The global fertility rate has dropped 51% between 1970 and 2020, from 4.9 children per woman to just 2.3. If it falls below 2.1 the global population will begin to fall, experts warn. The birth rate has dropped in much of the developed world, with just African nations remaining top
Stefan Rayer, director of the population program at the state Bureau of Economic and Business Research, said: ‘Unless births increase substantially, because of the aging of Florida’s population, the state will likely see natural decrease for the foreseeable future, with all growth coming from migration.’
In 2020, the global average fertility rate – the average number of children born to each woman – was 2.3, compared to 4.7 in 1970 — a staggering 51 percent drop over a half-century. Swathes of Europe and North America are recording fewer than a two births per woman average.
Meanwhile, as fertility rates shrink in much of the world, they continues to grow in Africa. Thirty-one of the top 32 countries with the highest fertility rates are on the continent, with Niger in the first spot with a rate of 6.9 children per woman.
South Korea finds itself holding the dubious honor of having the world’s lowest fertility rate, with each woman having 0.8 children, on average. In both the US and the UK, the fertility rate in 2020 was 1.6.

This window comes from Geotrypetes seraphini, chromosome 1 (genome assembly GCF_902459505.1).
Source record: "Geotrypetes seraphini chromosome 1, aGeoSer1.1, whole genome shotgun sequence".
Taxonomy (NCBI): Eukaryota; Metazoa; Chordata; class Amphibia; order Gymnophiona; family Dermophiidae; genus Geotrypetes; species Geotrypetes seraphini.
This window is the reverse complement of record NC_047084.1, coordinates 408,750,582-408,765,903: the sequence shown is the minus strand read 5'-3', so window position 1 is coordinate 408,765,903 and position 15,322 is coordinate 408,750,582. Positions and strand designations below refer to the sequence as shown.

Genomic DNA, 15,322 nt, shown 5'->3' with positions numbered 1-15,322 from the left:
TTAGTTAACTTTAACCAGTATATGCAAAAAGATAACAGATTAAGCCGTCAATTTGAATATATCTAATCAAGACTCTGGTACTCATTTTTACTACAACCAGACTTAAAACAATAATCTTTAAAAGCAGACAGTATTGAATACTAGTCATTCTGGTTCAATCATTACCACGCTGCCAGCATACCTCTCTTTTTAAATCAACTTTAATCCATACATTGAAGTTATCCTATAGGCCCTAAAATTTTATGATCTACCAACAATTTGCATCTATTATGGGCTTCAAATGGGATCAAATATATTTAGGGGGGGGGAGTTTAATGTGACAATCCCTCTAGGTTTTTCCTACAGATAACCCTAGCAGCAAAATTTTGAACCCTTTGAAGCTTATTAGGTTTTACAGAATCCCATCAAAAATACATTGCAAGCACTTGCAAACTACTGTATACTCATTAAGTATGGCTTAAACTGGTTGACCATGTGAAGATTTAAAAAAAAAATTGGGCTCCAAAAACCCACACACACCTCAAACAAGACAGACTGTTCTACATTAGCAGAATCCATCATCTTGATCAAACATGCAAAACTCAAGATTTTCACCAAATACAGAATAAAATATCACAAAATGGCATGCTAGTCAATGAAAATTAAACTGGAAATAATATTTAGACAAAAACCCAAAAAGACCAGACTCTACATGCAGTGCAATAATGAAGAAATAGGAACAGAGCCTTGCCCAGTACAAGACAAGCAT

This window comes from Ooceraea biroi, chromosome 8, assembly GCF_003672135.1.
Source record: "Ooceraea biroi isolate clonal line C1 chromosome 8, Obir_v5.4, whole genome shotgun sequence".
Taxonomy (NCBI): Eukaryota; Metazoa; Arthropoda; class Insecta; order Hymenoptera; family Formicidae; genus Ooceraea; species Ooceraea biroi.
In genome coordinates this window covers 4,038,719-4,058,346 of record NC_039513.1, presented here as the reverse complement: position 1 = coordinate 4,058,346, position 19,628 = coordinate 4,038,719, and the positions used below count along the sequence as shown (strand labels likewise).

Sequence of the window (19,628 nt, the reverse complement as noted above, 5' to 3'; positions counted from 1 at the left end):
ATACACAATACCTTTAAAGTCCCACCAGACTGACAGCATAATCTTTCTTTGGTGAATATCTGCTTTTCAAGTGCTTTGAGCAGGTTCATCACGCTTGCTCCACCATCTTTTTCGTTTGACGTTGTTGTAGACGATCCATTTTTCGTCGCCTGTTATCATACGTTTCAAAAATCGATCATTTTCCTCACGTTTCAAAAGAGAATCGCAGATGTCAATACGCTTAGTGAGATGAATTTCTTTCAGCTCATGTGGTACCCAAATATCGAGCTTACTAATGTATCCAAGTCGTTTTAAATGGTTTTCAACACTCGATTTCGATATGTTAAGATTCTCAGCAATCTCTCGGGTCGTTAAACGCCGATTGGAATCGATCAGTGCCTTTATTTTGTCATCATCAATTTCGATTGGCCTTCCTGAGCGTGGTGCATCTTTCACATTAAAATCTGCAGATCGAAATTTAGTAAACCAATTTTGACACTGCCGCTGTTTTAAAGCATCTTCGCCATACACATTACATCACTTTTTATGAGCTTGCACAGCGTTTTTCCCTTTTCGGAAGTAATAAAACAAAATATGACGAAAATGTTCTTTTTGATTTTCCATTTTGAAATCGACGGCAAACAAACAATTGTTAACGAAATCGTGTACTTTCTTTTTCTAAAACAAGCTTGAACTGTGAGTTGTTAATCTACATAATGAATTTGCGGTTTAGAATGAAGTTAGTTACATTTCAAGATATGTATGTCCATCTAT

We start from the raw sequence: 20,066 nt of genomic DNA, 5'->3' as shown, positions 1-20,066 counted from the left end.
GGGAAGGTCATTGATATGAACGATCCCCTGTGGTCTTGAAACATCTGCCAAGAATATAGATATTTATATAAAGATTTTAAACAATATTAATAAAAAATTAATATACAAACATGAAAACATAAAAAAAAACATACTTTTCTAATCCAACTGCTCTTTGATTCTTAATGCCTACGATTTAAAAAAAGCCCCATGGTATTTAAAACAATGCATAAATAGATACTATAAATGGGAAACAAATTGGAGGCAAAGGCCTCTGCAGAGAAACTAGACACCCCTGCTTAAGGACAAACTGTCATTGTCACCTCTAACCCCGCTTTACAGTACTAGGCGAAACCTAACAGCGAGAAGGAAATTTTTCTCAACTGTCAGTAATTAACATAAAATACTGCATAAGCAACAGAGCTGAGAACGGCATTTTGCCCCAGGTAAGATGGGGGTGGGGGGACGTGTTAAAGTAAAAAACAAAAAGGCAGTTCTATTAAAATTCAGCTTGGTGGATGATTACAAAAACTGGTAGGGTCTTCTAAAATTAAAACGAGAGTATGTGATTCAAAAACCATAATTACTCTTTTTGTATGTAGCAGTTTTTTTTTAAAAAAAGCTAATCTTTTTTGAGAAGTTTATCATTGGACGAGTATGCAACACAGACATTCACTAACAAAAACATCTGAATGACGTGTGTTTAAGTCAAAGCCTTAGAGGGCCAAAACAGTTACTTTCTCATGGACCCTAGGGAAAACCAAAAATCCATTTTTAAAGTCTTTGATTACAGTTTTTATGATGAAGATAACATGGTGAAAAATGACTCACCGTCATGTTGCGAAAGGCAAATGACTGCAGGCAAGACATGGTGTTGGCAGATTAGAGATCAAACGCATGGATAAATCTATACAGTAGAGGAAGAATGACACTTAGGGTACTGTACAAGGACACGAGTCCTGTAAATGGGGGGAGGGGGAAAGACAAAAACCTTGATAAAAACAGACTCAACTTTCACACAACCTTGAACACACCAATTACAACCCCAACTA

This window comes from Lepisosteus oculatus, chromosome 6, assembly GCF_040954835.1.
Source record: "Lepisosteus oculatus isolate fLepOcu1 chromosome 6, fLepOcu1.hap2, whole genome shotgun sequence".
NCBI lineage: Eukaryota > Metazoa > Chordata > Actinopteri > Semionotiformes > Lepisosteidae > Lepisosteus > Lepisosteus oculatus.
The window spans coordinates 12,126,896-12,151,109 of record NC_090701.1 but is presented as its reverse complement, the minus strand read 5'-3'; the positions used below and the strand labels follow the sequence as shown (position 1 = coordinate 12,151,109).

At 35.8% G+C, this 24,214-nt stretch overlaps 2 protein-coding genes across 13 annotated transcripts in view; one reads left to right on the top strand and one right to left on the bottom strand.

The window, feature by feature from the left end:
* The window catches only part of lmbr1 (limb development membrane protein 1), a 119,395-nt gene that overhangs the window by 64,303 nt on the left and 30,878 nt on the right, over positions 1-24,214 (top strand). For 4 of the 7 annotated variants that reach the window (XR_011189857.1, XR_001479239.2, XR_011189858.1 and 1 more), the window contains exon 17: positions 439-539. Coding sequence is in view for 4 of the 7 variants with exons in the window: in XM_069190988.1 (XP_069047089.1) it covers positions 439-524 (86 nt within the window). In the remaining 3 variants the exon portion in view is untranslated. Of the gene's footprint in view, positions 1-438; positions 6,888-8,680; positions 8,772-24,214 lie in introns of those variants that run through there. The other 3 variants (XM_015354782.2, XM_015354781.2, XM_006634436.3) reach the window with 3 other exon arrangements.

The graphic by Visual Capitalist gathered data from the World Bank, an international developmental organization led by world governments dating from 1960 to 2020.
The downward trend in fertility rates in the developed world is the result of multiple factors.
Women are having children much later in life as they prioritize careers.
Couples are also settling down and getting married much later, which narrows women’s biological window to have children. Declining fertility among men is also thought to be playing a role, linked to poor diet and sedentary lifestyles.
Fertility in the US has plummeted in recent decades (top). The average American woman is now only having 1.6 children throughout her life, well below replacement level of 2.1. It is a 15 percent drop from the rate of 1.9 in 2010. North Dakota, South Dakota and Alaska are America’s most fertile states, with more than 65 annual births per 1,000 fertile aged women (center left). Fertility rates dropped the most since 2005 in Utah, Arizona, Colorado, Nevada and California (center right)
According to the World Bank data, 106 nations have fertility rates below 2.1, a benchmark experts say is needed for a country to maintain its current population. Three countries – South Korea, Hong Kong and Puerto Rico – have rates below 1.0.
Also among the worst in the world are Macau (1.0 fertility rate), Singapore (1.1), Malta (1.1), Ukraine (1.2), Spain (1.2), Italy (1.2) and China (1.3).
All of the world’s leaders in fertility rate are in Africa.
Somalia (6.4), Chad (6.4), The Democratic Republic of the Congo (6.2), Mali (6.0) and the Central African Republic (6.0) make up the top five countries in terms of fertility rates, all of which have rates of over 6.0.
Countries leading the world in fertility are generally poorer nations that score poorly on developmental indexes, have poorer sexual education and access to contraception.